Most of the time that I’m there, I’m either in the thick vegetation on the dry land portion of the preserve photographing songbirds…
…or standing in one place on the boardwalk waiting to see what appears in the marsh for me to photograph.
In that photo, you can see that the muskrat tears the cattail stalks apart to eat the center portion of the cattail, leaving the outer sheath of the leaves. Here’s a photo of another muskrat bring cattails back to its den.
Also from the boardwalk, I shot this series of images showing a first year male red-winged blackbird bathing.
Because of the height of the boardwalk I have to shoot down to photograph subjects such as the muskrat or this red-winged blackbird…
…however, I have all the time in the world to get the camera settings right to produce the images that I want…
…getting the shutter speed high enough to freeze the blackbird’s head, but showing the motion blur of the bird’s body and the water drops.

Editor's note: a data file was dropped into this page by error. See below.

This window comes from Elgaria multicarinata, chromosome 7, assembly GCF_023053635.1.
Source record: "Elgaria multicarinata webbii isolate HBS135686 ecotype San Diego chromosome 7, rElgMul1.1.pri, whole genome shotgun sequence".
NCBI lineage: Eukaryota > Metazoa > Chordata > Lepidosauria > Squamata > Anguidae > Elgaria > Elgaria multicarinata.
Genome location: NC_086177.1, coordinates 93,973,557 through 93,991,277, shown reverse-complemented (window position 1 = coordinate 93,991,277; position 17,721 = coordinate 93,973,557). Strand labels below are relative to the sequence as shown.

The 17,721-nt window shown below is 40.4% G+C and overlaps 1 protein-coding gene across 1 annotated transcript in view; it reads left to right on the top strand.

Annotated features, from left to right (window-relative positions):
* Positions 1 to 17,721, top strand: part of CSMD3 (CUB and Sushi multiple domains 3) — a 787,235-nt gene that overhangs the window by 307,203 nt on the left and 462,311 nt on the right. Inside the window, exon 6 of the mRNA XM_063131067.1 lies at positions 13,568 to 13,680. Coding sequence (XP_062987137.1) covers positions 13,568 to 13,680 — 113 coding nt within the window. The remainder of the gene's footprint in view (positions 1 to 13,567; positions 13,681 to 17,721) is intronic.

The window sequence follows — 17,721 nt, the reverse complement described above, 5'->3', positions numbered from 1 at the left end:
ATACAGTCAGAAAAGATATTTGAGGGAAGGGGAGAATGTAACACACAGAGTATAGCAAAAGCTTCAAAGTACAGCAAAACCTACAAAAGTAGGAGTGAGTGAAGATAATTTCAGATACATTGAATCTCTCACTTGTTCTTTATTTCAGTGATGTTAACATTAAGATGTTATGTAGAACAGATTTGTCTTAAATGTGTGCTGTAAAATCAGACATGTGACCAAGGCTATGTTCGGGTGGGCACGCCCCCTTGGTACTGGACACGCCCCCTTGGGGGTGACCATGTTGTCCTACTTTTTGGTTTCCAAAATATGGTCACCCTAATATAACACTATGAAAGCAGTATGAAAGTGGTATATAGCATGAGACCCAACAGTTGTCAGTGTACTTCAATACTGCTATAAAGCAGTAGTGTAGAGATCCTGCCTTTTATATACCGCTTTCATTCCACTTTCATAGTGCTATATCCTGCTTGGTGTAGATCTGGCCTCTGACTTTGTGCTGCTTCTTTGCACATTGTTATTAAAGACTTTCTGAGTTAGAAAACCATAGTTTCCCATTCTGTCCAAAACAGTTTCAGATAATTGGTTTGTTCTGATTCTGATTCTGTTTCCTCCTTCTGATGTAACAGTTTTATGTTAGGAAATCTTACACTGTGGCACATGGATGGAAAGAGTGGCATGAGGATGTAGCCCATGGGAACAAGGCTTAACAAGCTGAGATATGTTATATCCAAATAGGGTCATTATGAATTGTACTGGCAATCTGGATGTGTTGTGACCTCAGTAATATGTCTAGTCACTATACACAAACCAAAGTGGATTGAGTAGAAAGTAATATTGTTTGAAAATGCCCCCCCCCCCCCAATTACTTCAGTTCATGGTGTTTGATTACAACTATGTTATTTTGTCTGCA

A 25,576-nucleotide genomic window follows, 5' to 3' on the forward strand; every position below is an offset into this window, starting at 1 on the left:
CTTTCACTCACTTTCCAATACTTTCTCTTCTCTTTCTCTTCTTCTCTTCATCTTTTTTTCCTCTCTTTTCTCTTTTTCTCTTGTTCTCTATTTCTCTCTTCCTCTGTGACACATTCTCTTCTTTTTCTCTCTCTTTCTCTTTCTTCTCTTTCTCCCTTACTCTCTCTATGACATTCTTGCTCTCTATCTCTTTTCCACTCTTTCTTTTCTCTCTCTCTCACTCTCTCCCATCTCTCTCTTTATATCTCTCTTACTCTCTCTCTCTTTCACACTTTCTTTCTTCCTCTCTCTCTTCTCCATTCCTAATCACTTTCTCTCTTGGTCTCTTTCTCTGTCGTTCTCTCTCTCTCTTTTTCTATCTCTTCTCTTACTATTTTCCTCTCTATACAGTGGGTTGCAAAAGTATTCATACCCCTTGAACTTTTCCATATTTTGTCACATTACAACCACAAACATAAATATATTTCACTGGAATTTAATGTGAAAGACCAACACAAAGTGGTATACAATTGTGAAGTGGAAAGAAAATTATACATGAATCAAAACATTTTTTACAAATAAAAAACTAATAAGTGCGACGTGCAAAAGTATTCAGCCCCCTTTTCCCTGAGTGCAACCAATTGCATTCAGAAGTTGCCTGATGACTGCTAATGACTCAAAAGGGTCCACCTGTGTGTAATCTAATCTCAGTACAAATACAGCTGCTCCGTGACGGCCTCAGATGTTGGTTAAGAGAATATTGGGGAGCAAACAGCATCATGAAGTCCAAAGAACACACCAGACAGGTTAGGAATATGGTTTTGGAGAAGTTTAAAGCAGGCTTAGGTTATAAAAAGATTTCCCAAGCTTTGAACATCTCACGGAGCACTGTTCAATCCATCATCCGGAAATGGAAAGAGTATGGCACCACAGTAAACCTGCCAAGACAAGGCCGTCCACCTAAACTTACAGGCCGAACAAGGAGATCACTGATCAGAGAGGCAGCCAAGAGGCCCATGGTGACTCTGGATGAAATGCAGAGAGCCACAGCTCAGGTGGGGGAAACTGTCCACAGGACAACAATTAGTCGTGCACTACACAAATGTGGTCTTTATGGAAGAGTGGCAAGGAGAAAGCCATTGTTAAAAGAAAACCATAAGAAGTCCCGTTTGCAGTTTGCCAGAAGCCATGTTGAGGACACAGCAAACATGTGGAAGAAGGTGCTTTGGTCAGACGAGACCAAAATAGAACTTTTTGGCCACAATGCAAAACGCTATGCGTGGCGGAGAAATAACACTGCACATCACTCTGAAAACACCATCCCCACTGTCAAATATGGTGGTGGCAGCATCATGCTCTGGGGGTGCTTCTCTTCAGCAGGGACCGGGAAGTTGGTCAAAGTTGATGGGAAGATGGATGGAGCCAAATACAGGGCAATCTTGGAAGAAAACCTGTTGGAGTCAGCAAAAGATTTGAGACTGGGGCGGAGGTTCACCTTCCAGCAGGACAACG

As small as the preserve is, and with so many people using it, I’m always surprised when I see deer there.
For this series, I was standing in the dense vegetation waiting for birds to land close to me, when the deer came into view. She knew I was there, but that didn’t stop her from sampling the food there.
After she finished her snack, I was able to shoot a better photo of her.
Here are a few of the other subjects that I’ve photographed there recently.
There aren’t that many mosquitos at the preserve, not when you look at all the still water and vegetation around, and I think that the lack of them is due to the large number of damsel and dragonflies, along with insect-eating birds, such as this barn swallow.
It must have been full and also very happy, for it landed on the railing of the boardwalk next to me and began singing away.
It was singing a toe tapping song as you can see from that last image. 😉